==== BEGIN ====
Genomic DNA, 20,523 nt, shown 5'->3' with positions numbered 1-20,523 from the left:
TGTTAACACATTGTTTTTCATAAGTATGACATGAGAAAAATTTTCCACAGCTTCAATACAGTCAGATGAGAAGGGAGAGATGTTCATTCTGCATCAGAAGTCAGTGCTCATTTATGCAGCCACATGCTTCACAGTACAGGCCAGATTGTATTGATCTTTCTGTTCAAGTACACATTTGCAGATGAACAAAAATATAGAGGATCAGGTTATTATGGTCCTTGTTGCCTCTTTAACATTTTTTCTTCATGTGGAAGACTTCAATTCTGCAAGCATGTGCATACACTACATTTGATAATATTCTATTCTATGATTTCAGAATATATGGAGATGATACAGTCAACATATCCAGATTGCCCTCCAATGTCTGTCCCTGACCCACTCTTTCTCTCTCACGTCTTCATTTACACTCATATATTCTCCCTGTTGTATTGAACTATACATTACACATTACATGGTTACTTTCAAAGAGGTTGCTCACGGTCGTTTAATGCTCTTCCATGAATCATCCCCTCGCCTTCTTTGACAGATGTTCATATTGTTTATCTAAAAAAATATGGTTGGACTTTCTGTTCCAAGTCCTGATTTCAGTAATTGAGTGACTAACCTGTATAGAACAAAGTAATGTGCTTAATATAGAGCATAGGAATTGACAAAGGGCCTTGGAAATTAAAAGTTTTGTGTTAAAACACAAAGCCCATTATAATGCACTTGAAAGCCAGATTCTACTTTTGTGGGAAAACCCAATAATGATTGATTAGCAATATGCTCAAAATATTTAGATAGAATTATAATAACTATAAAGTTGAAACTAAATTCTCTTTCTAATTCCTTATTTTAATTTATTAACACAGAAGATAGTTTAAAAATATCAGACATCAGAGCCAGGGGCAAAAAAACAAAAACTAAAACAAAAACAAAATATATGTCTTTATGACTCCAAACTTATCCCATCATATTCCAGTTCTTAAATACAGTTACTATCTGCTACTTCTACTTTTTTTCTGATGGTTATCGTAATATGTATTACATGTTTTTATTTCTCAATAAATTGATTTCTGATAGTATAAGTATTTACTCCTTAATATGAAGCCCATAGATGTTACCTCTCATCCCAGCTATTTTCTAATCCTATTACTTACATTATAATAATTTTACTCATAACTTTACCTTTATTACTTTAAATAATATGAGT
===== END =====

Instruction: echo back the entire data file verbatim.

Genomic DNA, 20,523 nt, shown 5'->3' with positions numbered 1-20,523 from the left:
TGTTAACACATTGTTTTTCATAAGTATGACATGAGAAAAATTTTCCACAGCTTCAATACAGTCAGATGAGAAGGGAGAGATGTTCATTCTGCATCAGAAGTCAGTGCTCATTTATGCAGCCACATGCTTCACAGTACAGGCCAGATTGTATTGATCTTTCTGTTCAAGTACACATTTGCAGATGAACAAAAATATAGAGGATCAGGTTATTATGGTCCTTGTTGCCTCTTTAACATTTTTTCTTCATGTGGAAGACTTCAATTCTGCAAGCATGTGCATACACTACATTTGATAATATTCTATTCTATGATTTCAGAATATATGGAGATGATACAGTCAACATATCCAGATTGCCCTCCAATGTCTGTCCCTGACCCACTCTTTCTCTCTCACGTCTTCATTTACACTCATATATTCTCCCTGTTGTATTGAACTATACATTACACATTACATGGTTACTTTCAAAGAGGTTGCTCACGGTCGTTTAATGCTCTTCCATGAATCATCCCCTCGCCTTCTTTGACAGATGTTCATATTGTTTATCTAAAAAAATATGGTTGGACTTTCTGTTCCAAGTCCTGATTTCAGTAATTGAGTGACTAACCTGTATAGAACAAAGTAATGTGCTTAATATAGAGCATAGGAATTGACAAAGGGCCTTGGAAATTAAAAGTTTTGTGTTAAAACACAAAGCCCATTATAATGCACTTGAAAGCCAGATTCTACTTTTGTGGGAAAACCCAATAATGATTGATTAGCAATATGCTCAAAATATTTAGATAGAATTATAATAACTATAAAGTTGAAACTAAATTCTCTTTCTAATTCCTTATTTTAATTTATTAACACAGAAGATAGTTTAAAAATATCAGACATCAGAGCCAGGGGCAAAAAAACAAAAACTAAAACAAAAACAAAATATATGTCTTTATGACTCCAAACTTATCCCATCATATTCCAGTTCTTAAATACAGTTACTATCTGCTACTTCTACTTTTTTTCTGATGGTTATCGTAATATGTATTACATGTTTTTATTTCTCAATAAATTGATTTCTGATAGTATAAGTATTTACTCCTTAATATGAAGCCCATAGATGTTACCTCTCATCCCAGCTATTTTCTAATCCTATTACTTACATTATAATAATTTTACTCATAACTTTACCTTTATTACTTTAAATAATATGAGT